Figure 5.
Correlations between recombination rate and genomic parameters. The upper two plots show raw pairwise correlations between genomic parameters and recombination rate, while the lower two plots show partial correlations controlling for all other genomic ...

We further analyzed the importance of specific GC-rich motifs that previously have been shown to influence recombination rate (Myers et al. 2008; Groenen et al. 2009). These included CpG, CCNCCNGGNGG, and CCTCCCT that were all highly correlated with GC content (r > 0.68). Within chromosomes, the motif CCTCCCT was significantly positively correlated with recombination rate after controlling for GC content and distance to telomere (r = 0.17, P = 0.0006; Supplemental Fig. 4), while controlling for the frequency of this motif rendered the effect of GC content negative and nonsignificant (Supplemental Table 3). After controlling for GC content, neither the frequency of the motif CCNCCNGGNGG nor the CpG density was significantly correlated to recombination rate, except for chromosome-average CpG density that was negatively related to recombination rate (r = −0.46, P = 0.032; Supplemental Fig. 4).

Since our initial analysis was limited to the telomeric 15 Mb, while we ignored the recombination deserts in the central parts of the chromosomes, we tested for differences in genomic parameters between the central parts and the telomeric ends. The GC content was significantly lower in central parts (LMM: t17 = −6.50, P = 2.9 × 10−5) and the same was true for the frequency of CCTCCCT motifs (t17 = −6.51, P = 2.9 × 10−5) and somewhat weaker also for CCNCCNGGNGG (t17 = −5.04, P = 2.9 × 10−4) and CpG frequency (t17 = −4.69, P = 5.3 × 10−4). This gives further evidence for the association between GC and CCTCCCT and recombination rate. Gene density did not differ between the central and terminal parts (t17 = −1.63, P = 0.13), microsatellite density tended to be higher (t17 = 2.05, P = 0.062) and CR1 density was lower in recombination deserts (t17 = −3.42, P = 0.0005).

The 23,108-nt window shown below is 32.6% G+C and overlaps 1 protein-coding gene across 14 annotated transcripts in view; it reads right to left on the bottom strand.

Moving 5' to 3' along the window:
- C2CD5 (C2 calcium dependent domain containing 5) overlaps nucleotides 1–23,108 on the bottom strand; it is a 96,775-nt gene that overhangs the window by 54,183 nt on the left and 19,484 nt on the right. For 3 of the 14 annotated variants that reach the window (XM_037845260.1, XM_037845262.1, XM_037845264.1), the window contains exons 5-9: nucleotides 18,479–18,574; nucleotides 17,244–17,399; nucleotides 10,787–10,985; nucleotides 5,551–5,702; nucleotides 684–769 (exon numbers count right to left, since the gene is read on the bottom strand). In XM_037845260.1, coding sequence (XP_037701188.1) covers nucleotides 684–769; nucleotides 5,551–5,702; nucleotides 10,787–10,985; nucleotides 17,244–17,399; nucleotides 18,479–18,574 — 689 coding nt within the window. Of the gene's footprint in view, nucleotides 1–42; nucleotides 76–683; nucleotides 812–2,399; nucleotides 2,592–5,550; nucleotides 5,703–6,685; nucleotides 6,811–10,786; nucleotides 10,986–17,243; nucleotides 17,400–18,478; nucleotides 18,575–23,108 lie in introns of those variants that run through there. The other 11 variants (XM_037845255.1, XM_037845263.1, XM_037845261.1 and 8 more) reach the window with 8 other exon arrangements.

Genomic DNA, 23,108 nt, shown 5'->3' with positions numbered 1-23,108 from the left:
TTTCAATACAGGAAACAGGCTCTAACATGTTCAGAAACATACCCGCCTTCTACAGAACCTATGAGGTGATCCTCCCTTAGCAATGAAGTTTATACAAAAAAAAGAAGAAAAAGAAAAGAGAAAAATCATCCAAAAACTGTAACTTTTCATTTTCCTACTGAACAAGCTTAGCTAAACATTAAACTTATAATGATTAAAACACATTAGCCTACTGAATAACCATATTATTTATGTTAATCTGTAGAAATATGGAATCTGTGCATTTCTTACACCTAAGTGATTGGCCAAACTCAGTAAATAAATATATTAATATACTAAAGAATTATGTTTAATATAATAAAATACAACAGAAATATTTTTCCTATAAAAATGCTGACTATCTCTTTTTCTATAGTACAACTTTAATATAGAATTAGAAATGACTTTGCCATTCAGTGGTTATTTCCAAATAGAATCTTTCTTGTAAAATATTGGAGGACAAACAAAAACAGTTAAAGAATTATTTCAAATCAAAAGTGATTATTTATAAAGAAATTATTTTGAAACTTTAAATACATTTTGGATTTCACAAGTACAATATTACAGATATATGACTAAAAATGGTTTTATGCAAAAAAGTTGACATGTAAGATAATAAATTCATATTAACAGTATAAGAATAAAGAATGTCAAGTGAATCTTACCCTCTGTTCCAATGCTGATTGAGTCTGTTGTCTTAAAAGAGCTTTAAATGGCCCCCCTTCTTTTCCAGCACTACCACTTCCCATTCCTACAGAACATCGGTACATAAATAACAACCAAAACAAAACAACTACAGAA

To test if the pronounced telomere effect in recombination seen in zebra finch was due to a particularly pronounced increase in GC toward chromosome ends in this species, we compared the GC content of the terminal 15 Mb versus central parts of chromosomes (only chromosomes >50 Mb included) in zebra finch, chicken (also strong telomere effect), human (moderate effect), and mouse (limited effect). However, there was no obvious connection between the magnitude of the increase in recombination and the increase in GC: zebra finch, GC = (mean ± SD) 0.41 ± 0.031 vs. 0.39 ± 0.023 (Wilcoxon W = 55,095, P < 2.2 × 10−16); chicken, 0.41 ± 0.037 vs. 0.39 ± 0.035 (W = 49,816, P < 1.6 × 10−12); human, 0.44 ± 0.052 vs. 0.41 ± 0.043 (W = 505,426, P < 2.2 × 10−16); mouse, 0.41 ± 0.028 vs. 0.42 ± 0.036, (W = 275,900, P = 0.023).

Conservation of recombination rates during avian evolution